As the current Tasmanian Judge for the Book Awards in the final stages of reading and reviewing titles published in 2011 and entered for the 2012 awards, I have been reflecting on that elusive quality (or set of qualities) ‘literary merit’.
Children’s Book Council of Australia guidelines for judges state:
The judges assess entries for the Awards primarily for literary merit, including:
- cohesiveness of significant literary elements;
- language chosen carefully for its appropriateness to the theme;
- style of the work with proper regard to the aesthetic qualities of language; &
- originality in the treatment of literary elements as they apply to the form of the work.
Appeal to readership under the age of eighteen is also taken into account. Judges should also consider quality of illustrations, book design, production, printing and binding.
Of course, each category for the Awards carries different emphases:
- Older readers – awards will be made to outstanding works of fiction, drama or poetry which require a degree of maturity to appreciate the topics, themes and scope of emotional involvement.
- Younger readers – awards will be made to outstanding works of fiction, drama or poetry for readers who have developed independent reading skills but are still developing in literary appreciation.
- Early childhood – awards will be made to outstanding works of fiction, drama, poetry or concept books for children who are at ‘pre-reading’ or early stages of reading (they may, of course, be picture books for young children).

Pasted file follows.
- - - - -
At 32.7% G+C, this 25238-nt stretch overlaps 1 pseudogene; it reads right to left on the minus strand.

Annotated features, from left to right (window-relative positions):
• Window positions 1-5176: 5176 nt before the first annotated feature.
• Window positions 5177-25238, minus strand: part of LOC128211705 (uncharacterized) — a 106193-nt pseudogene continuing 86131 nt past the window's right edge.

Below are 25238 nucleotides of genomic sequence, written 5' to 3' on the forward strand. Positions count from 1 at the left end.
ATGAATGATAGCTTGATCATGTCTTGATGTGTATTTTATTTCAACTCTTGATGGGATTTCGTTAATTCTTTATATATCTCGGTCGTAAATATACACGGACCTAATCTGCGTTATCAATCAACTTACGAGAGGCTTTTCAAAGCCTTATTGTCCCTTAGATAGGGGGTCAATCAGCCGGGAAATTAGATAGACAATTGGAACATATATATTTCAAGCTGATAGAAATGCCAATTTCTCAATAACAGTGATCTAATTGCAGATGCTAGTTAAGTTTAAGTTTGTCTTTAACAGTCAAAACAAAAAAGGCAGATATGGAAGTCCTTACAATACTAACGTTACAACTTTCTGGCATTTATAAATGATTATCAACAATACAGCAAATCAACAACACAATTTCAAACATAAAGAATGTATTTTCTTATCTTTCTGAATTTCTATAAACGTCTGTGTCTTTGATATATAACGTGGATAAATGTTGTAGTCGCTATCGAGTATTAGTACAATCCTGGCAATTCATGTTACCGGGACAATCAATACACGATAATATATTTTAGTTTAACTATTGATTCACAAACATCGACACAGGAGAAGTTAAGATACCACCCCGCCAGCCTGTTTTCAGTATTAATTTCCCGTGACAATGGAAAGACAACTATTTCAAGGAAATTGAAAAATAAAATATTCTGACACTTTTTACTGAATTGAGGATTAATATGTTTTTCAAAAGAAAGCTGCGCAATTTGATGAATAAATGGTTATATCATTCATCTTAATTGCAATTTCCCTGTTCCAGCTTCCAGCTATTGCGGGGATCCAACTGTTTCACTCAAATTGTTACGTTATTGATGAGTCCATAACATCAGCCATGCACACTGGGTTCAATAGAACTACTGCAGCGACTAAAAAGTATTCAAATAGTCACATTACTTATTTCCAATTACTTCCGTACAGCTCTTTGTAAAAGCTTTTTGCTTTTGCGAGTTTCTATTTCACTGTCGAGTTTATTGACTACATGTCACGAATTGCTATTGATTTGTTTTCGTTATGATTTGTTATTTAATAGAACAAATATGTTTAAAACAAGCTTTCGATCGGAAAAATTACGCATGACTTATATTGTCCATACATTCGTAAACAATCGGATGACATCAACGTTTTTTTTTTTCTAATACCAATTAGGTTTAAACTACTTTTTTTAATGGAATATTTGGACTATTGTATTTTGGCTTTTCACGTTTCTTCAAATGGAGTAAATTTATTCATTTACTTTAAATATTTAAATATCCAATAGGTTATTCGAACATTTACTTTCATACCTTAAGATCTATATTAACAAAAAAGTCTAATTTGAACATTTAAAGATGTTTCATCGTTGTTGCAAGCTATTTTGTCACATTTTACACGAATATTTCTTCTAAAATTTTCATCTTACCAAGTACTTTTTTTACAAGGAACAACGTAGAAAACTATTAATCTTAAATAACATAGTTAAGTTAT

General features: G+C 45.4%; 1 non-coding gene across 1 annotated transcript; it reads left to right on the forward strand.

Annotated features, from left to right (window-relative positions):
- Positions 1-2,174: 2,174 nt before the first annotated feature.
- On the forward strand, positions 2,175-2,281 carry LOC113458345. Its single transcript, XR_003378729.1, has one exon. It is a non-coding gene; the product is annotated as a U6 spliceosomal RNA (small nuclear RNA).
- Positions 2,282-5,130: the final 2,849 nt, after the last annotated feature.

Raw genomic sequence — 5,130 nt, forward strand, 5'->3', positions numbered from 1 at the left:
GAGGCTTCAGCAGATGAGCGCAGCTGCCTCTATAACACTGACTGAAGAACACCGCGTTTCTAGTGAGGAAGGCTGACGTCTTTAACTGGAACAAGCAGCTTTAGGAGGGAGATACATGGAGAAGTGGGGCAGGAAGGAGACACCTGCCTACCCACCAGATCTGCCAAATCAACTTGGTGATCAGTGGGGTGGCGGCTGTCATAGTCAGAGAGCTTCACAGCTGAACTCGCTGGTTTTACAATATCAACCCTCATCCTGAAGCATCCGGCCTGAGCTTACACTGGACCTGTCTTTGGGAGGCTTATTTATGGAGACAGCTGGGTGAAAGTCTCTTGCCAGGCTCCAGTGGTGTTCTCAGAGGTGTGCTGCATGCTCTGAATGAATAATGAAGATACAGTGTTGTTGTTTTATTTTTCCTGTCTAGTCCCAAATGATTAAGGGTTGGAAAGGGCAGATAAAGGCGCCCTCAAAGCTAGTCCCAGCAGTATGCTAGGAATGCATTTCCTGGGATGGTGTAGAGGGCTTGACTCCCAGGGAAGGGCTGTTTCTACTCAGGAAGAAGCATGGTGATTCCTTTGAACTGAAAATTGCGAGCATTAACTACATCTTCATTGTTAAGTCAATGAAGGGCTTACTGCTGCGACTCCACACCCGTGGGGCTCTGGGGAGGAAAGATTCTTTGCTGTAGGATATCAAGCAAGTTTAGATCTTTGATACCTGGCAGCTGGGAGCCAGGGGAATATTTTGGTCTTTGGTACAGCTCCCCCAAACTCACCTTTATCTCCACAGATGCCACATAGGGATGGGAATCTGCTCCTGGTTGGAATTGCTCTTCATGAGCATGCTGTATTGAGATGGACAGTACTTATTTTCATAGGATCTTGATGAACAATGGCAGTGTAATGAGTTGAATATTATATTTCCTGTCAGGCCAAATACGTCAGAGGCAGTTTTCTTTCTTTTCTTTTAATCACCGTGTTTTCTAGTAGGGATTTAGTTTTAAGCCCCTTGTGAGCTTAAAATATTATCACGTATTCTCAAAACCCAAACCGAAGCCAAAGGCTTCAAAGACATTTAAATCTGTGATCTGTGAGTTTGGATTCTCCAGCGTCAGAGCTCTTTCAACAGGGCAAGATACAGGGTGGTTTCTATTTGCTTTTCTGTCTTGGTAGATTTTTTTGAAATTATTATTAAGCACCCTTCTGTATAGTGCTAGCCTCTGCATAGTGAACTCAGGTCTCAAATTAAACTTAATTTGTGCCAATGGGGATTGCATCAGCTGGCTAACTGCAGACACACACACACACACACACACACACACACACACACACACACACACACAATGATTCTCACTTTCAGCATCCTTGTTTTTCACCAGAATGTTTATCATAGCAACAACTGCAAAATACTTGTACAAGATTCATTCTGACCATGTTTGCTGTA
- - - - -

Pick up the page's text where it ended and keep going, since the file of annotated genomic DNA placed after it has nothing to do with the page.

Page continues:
- Picture Book of the Year – awards will be made to outstanding books of the Picture Book genre in which the author and illustrator achieve artistic and literary unity... (a set of artistic criteria apply).
- Eve Pownall Award – will be made to outstanding books which have the prime intention of documenting factual material...
Over the years, in my various levels of involvement with CBCA, I have often been asked ‘Why didn’t this book do well? It’s so popular.’ The answer is that there are lots of ‘Kids Picks’ awards out there, but CBCA has always had the mission to recognise and promote ‘the best’ works published in Australia for young people. CBCA Awards have a major impact on sales, impacting on authors, illustrators and the Australian publishing and retail industries. As well as supporting their living through sales and the Awards prize money, the Awards promote Australia’s outstanding authors and illustrators overseas; Graeme Base was little known when he created Animalia, now he’s a best seller in the US and throughout the world.
Which begs the question of ‘literary merit’ and there is no doubt that making such judgements is partly subjective; one man’s fish is another’s poison!
Judges decisions are informed by the guidelines, by skilled chairing and thoughtful debate at the four day Judges’ Conference and by the breadth of experience with literature and young people that each brings to the table. From my personal point of view, I highly value originality in approach to a theme; I take language very seriously and look for it to be richly metaphorical and lyrical, or edgy and biting, depending on the content; I expect characters and relationships to develop and plot elements to connect and cohere; and I really appreciate emotional involvement – I want to care about these characters and what happens to them; I want memories of that book to linger with me for repeated contemplation.
So, when the short lists are announced on 3 April this year at Government House, North terrace, Adelaide, we’ll see how the judges’ choices are received by the general public. There might well be disagreement, but public discussion about ‘what’s a good book for children and young people’ is extremely healthy in a civilized democracy.